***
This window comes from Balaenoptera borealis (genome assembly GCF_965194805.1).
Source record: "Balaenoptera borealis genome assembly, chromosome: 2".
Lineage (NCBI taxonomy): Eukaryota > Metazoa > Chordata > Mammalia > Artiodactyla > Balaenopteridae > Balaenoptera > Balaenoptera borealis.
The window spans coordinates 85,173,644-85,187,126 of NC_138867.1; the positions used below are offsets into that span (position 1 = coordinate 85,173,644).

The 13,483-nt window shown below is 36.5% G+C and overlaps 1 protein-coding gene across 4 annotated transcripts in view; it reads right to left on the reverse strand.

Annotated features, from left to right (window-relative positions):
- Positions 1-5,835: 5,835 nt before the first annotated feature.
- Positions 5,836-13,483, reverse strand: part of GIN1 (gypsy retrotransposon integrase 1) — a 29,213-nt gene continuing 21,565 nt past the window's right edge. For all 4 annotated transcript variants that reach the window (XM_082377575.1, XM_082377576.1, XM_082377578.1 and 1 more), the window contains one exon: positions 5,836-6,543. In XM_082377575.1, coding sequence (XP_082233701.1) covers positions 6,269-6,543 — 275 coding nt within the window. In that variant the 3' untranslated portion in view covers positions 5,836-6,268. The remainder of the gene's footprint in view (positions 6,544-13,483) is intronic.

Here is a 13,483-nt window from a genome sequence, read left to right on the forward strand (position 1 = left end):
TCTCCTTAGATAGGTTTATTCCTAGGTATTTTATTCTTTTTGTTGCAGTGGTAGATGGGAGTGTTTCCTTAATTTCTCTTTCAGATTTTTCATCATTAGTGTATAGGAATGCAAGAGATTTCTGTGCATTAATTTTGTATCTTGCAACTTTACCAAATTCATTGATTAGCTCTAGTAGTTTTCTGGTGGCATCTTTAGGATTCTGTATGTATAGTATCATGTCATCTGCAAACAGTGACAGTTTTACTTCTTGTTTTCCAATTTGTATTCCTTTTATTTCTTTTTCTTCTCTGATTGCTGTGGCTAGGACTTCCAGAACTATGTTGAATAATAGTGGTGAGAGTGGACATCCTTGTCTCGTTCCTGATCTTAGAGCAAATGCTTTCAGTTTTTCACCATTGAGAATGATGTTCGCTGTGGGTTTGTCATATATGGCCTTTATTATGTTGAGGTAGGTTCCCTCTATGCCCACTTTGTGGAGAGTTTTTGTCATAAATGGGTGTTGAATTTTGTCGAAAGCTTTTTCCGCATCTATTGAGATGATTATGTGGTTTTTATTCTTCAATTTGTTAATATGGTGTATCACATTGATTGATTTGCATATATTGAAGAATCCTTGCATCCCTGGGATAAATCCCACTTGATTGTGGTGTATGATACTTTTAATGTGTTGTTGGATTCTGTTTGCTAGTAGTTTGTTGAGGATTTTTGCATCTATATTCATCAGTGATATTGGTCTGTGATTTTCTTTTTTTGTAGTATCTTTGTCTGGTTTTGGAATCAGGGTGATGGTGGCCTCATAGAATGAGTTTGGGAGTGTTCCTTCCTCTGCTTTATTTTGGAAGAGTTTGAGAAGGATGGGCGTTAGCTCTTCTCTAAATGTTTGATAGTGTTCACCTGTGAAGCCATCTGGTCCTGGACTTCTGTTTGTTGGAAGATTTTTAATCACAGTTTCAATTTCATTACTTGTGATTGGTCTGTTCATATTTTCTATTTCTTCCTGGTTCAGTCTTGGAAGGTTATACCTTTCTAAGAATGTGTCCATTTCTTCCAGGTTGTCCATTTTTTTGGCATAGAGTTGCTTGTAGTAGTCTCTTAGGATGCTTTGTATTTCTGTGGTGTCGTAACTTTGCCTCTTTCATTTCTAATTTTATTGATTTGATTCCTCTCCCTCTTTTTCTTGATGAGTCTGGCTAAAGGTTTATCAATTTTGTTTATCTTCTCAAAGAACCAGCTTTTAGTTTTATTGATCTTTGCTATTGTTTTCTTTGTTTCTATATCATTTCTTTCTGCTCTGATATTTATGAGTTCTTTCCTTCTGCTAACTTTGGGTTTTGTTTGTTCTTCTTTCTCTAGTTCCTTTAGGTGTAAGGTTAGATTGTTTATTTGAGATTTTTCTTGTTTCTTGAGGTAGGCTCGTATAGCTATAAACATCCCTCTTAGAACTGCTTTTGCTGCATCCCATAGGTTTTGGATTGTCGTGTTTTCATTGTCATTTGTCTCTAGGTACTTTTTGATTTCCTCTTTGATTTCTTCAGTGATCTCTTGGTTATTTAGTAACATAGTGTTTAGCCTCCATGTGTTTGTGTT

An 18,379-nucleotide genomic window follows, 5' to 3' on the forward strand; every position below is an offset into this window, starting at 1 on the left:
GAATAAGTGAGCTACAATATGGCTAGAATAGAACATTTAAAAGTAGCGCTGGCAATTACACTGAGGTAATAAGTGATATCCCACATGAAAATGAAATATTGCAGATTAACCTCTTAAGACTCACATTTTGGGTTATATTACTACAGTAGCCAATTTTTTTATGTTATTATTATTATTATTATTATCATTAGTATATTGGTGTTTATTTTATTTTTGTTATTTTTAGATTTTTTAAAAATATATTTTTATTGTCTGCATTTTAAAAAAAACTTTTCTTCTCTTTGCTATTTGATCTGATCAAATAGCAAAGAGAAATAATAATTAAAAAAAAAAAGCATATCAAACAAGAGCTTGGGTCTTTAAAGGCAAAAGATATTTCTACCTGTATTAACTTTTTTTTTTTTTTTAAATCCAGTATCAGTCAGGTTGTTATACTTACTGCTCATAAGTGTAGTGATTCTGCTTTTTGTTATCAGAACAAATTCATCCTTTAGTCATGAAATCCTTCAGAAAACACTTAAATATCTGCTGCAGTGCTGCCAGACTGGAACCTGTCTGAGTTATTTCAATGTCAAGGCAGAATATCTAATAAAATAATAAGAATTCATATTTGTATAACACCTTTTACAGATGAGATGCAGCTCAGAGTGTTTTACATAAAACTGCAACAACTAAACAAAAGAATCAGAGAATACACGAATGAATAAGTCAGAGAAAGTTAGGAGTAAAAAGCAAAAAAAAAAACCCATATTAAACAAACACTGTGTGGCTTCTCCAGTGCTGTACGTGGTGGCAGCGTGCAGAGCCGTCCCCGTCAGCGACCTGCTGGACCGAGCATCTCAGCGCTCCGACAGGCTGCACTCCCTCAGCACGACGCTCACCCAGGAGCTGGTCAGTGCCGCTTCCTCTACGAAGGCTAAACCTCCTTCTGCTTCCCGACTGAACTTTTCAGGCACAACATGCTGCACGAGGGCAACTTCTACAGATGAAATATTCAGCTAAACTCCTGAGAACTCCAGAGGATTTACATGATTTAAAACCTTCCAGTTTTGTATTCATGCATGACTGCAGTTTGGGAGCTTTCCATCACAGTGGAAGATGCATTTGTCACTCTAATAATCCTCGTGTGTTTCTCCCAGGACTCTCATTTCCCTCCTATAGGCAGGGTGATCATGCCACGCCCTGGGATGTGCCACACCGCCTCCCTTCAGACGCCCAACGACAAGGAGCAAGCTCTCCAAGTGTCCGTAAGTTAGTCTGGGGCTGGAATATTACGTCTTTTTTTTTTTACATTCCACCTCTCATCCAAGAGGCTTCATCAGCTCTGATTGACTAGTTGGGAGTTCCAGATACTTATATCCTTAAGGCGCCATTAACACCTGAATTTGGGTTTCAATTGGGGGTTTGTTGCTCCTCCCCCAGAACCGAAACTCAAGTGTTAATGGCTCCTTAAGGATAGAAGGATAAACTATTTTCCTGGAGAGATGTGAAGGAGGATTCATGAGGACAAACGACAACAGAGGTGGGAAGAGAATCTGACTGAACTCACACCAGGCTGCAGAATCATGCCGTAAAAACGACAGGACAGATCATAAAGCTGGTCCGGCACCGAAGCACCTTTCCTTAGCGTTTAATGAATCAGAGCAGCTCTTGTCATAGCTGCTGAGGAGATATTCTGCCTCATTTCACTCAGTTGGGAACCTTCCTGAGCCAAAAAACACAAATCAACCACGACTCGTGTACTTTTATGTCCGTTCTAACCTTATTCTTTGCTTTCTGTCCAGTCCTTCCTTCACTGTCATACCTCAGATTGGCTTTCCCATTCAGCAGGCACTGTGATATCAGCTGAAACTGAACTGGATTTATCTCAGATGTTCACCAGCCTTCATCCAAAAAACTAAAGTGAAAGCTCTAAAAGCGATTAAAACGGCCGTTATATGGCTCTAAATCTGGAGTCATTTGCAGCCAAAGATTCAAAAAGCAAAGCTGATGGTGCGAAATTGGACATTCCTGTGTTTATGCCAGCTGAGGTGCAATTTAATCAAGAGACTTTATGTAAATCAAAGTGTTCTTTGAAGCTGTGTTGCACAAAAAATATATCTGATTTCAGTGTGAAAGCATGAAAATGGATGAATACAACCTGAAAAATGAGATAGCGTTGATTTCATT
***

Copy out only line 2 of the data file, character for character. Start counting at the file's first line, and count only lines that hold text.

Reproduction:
Source record: "Balaenoptera borealis genome assembly, chromosome: 2".